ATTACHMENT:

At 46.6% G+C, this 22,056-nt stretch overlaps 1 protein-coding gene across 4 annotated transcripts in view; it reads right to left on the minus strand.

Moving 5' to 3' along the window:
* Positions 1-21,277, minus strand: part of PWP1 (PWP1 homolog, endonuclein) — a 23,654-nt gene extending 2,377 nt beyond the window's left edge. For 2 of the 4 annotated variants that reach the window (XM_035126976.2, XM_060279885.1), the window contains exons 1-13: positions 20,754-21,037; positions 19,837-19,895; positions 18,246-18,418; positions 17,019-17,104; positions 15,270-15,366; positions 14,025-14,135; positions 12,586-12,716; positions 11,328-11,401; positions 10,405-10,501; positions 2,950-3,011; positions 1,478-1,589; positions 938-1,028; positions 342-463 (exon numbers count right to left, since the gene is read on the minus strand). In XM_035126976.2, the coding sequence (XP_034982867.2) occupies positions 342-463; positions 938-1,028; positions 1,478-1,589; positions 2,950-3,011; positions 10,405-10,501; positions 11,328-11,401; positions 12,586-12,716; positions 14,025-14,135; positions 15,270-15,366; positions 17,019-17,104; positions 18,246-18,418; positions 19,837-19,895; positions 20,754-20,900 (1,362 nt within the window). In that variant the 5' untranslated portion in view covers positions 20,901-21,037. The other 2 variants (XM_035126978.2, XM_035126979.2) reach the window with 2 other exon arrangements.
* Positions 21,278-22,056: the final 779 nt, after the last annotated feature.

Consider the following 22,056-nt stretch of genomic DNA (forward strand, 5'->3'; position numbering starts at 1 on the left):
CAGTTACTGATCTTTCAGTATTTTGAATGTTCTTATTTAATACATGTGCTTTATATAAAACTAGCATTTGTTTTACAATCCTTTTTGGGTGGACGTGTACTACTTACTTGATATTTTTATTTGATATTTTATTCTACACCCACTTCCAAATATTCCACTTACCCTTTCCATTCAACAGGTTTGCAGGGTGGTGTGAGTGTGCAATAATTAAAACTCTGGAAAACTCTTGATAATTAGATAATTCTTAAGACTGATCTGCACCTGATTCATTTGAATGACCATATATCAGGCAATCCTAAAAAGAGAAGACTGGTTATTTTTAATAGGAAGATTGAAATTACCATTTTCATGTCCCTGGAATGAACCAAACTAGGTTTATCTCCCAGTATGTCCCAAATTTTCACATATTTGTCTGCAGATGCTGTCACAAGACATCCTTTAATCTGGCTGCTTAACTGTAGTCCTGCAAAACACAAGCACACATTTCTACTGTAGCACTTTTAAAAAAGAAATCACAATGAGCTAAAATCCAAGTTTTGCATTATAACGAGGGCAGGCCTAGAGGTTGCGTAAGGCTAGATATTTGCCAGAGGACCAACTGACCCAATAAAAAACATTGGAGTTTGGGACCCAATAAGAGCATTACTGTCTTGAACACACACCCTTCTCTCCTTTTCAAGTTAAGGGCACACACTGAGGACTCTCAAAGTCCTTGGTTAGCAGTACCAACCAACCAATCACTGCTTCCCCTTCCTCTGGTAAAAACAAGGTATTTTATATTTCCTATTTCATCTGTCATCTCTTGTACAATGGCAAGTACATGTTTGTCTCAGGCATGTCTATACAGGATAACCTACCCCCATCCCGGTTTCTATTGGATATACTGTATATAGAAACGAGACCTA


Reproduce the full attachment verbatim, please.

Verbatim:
At 46.6% G+C, this 22,056-nt stretch overlaps 1 protein-coding gene across 4 annotated transcripts in view; it reads right to left on the minus strand.

Moving 5' to 3' along the window:
* Positions 1-21,277, minus strand: part of PWP1 (PWP1 homolog, endonuclein) — a 23,654-nt gene extending 2,377 nt beyond the window's left edge. For 2 of the 4 annotated variants that reach the window (XM_035126976.2, XM_060279885.1), the window contains exons 1-13: positions 20,754-21,037; positions 19,837-19,895; positions 18,246-18,418; positions 17,019-17,104; positions 15,270-15,366; positions 14,025-14,135; positions 12,586-12,716; positions 11,328-11,401; positions 10,405-10,501; positions 2,950-3,011; positions 1,478-1,589; positions 938-1,028; positions 342-463 (exon numbers count right to left, since the gene is read on the minus strand). In XM_035126976.2, the coding sequence (XP_034982867.2) occupies positions 342-463; positions 938-1,028; positions 1,478-1,589; positions 2,950-3,011; positions 10,405-10,501; positions 11,328-11,401; positions 12,586-12,716; positions 14,025-14,135; positions 15,270-15,366; positions 17,019-17,104; positions 18,246-18,418; positions 19,837-19,895; positions 20,754-20,900 (1,362 nt within the window). In that variant the 5' untranslated portion in view covers positions 20,901-21,037. The other 2 variants (XM_035126978.2, XM_035126979.2) reach the window with 2 other exon arrangements.
* Positions 21,278-22,056: the final 779 nt, after the last annotated feature.

Consider the following 22,056-nt stretch of genomic DNA (forward strand, 5'->3'; position numbering starts at 1 on the left):
CAGTTACTGATCTTTCAGTATTTTGAATGTTCTTATTTAATACATGTGCTTTATATAAAACTAGCATTTGTTTTACAATCCTTTTTGGGTGGACGTGTACTACTTACTTGATATTTTTATTTGATATTTTATTCTACACCCACTTCCAAATATTCCACTTACCCTTTCCATTCAACAGGTTTGCAGGGTGGTGTGAGTGTGCAATAATTAAAACTCTGGAAAACTCTTGATAATTAGATAATTCTTAAGACTGATCTGCACCTGATTCATTTGAATGACCATATATCAGGCAATCCTAAAAAGAGAAGACTGGTTATTTTTAATAGGAAGATTGAAATTACCATTTTCATGTCCCTGGAATGAACCAAACTAGGTTTATCTCCCAGTATGTCCCAAATTTTCACATATTTGTCTGCAGATGCTGTCACAAGACATCCTTTAATCTGGCTGCTTAACTGTAGTCCTGCAAAACACAAGCACACATTTCTACTGTAGCACTTTTAAAAAAGAAATCACAATGAGCTAAAATCCAAGTTTTGCATTATAACGAGGGCAGGCCTAGAGGTTGCGTAAGGCTAGATATTTGCCAGAGGACCAACTGACCCAATAAAAAACATTGGAGTTTGGGACCCAATAAGAGCATTACTGTCTTGAACACACACCCTTCTCTCCTTTTCAAGTTAAGGGCACACACTGAGGACTCTCAAAGTCCTTGGTTAGCAGTACCAACCAACCAATCACTGCTTCCCCTTCCTCTGGTAAAAACAAGGTATTTTATATTTCCTATTTCATCTGTCATCTCTTGTACAATGGCAAGTACATGTTTGTCTCAGGCATGTCTATACAGGATAACCTACCCCCATCCCGGTTTCTATTGGATATACTGTATATAGAAACGAGACCTA